6. Collect information for a trial period, and evaluate its effectiveness at both local and global levels. This ensures that data and a collection procedure are available. If the information being collected is not meaningful, change it.
  7. Examine every process and activity that is being measured. Ask the following questions: Does measuring contribute significantly to control of the process or improvement of the activity? What would happen if we discontinued this measure?
  8. Celebrate achievements of every milestone and goal, resetting the goal to the next level. Successes should be rewarded, and failures coached for success in the future. Seeing progress toward a goal improves morale, garners support, and increases total participation in all improvement activities.

Once the performance measurement system is in place, it should be tested to ensure its effectiveness. World-class organizations use the following characteristics to evaluate performance measurement systems.

  • The cost of the measurement should not exceed the benefit derived.
  • Measurements must be simple and easy to use, understand and report.
  • Those being measured should clearly understand the relationship between measurements and goals, and should be involved in the selection of the measures.
  • Feedback should be provided in a timely manner to both operators and managers, in order for performance to be adjusted toward goals.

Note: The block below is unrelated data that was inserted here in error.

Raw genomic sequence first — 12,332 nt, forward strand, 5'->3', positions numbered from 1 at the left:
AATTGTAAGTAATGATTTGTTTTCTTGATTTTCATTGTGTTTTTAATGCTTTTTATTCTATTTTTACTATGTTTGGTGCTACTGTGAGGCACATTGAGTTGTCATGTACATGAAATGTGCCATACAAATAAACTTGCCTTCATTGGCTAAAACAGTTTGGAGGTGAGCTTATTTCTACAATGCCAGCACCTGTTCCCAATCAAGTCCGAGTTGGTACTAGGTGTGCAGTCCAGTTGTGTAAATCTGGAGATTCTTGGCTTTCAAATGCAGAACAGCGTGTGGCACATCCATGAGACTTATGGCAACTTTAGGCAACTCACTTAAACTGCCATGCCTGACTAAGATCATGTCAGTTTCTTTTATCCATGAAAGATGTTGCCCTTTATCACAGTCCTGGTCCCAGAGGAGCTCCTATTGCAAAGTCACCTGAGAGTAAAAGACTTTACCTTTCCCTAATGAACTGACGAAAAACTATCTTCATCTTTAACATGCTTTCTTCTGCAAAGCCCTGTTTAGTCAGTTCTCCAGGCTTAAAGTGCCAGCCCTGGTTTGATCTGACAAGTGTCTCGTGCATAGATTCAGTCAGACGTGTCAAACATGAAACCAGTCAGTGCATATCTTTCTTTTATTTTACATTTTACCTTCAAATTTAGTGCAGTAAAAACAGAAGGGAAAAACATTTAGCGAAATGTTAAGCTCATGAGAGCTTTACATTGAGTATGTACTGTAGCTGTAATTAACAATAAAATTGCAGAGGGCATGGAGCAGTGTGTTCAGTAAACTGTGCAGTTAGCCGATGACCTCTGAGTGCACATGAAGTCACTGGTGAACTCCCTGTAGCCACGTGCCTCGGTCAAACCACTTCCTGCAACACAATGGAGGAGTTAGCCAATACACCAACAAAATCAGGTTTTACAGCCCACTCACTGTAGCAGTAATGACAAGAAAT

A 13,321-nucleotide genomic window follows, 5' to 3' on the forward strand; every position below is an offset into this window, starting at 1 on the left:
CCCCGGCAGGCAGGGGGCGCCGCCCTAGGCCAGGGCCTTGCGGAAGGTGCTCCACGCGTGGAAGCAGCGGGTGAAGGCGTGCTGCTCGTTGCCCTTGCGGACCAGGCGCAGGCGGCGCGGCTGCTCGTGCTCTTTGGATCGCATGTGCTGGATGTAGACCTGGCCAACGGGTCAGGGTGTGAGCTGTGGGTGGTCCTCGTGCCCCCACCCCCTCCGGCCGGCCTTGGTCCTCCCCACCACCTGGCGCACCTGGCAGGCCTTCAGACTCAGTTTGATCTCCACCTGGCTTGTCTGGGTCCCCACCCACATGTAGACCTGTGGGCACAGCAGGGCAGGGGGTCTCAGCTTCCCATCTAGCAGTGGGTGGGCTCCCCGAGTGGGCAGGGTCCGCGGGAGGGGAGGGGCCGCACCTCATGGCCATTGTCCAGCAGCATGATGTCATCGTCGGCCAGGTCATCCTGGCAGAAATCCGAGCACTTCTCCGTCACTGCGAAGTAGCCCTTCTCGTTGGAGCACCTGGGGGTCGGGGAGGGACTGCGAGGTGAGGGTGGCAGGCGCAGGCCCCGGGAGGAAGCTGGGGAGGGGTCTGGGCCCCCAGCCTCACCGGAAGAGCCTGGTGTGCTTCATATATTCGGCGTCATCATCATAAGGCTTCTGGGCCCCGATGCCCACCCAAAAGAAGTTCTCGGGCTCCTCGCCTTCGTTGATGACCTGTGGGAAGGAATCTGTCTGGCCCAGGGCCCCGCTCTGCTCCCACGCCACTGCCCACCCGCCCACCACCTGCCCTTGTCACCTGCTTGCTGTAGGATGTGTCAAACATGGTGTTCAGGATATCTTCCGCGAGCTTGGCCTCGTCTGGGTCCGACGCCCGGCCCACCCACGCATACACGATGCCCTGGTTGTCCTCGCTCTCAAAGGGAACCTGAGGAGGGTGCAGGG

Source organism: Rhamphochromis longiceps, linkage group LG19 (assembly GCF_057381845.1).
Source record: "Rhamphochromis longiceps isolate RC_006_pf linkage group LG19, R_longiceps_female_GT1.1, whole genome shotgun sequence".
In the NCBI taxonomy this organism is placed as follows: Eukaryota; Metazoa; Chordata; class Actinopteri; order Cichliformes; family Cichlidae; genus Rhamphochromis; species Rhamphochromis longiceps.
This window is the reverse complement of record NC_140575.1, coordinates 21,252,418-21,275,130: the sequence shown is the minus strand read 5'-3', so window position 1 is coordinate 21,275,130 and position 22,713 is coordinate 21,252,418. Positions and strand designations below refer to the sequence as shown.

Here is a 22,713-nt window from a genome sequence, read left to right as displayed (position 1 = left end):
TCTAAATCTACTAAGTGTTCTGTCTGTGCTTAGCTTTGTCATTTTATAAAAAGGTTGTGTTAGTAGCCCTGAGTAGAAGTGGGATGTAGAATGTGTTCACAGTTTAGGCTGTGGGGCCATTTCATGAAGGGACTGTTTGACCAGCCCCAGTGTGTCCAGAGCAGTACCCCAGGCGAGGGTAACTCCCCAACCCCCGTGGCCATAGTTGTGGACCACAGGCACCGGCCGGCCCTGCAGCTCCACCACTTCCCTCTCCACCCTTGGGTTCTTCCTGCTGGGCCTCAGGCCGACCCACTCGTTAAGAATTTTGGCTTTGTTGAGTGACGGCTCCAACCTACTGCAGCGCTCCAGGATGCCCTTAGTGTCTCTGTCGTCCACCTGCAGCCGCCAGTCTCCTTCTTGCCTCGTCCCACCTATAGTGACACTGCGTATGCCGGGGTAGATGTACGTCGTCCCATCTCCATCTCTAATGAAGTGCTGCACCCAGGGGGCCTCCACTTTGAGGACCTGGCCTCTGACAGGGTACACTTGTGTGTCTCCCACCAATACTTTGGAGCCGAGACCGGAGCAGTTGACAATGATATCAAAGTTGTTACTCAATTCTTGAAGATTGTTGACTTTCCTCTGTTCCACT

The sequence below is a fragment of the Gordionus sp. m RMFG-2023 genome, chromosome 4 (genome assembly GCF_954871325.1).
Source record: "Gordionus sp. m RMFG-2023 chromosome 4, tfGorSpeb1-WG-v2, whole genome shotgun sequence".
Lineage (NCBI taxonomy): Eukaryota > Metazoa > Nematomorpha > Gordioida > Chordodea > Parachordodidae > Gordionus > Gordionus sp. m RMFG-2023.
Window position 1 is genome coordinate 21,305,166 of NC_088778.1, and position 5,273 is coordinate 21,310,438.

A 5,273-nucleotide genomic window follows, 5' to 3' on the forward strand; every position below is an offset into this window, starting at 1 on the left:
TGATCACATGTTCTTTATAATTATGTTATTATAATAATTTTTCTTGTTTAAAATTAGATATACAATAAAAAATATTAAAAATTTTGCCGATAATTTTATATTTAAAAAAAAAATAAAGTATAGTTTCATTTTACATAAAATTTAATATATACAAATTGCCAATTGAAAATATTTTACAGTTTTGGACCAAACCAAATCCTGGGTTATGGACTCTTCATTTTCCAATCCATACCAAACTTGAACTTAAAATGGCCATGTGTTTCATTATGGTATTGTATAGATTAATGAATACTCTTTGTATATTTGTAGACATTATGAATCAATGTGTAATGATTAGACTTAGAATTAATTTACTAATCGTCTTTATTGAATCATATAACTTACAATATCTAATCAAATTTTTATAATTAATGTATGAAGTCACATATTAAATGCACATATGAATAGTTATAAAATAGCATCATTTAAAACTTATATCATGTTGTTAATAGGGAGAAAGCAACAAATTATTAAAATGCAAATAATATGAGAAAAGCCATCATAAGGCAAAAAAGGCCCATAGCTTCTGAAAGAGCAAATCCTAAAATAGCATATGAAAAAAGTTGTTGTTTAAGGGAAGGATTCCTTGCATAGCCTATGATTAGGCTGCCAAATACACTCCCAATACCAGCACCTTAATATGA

• The measurement should convey meaningful detail that can be used and understood at all levels of the organization.
  • Measurements must be based on readily and continuously available data, and usable at all levels of the organization.
  • Measurements should provide physical as well as financial measures.
  • Measurements should be easy to change as needs change.
  • Measurements must focus on improvement and corrective action, rather than monitoring or control.
  • Measurements should always be expressed as a positive, such as yield of good product rather than reject rate. People are more motivated by upward trends.

World-class organizations are finding it necessary to change baseline values to determine appropriate, meaningful measurements. Examples of a few of these changes are:


Quality measurements, coupled with a drive toward a decrease in the cost of quality, focus on a goal of continuous improvement. Monitoring quality improvement costs in conjunction with quality performance data gives a truer picture of the quality progress. Quality measures are also reflecting goals of perfection and customer delight, rather than status quo and just getting by.


Today’s trends reflect measuring total productivity, rather than drawing traditional lines between direct and indirect, salary and hourly. Measure­ments focus on getting the most output from current levels of input.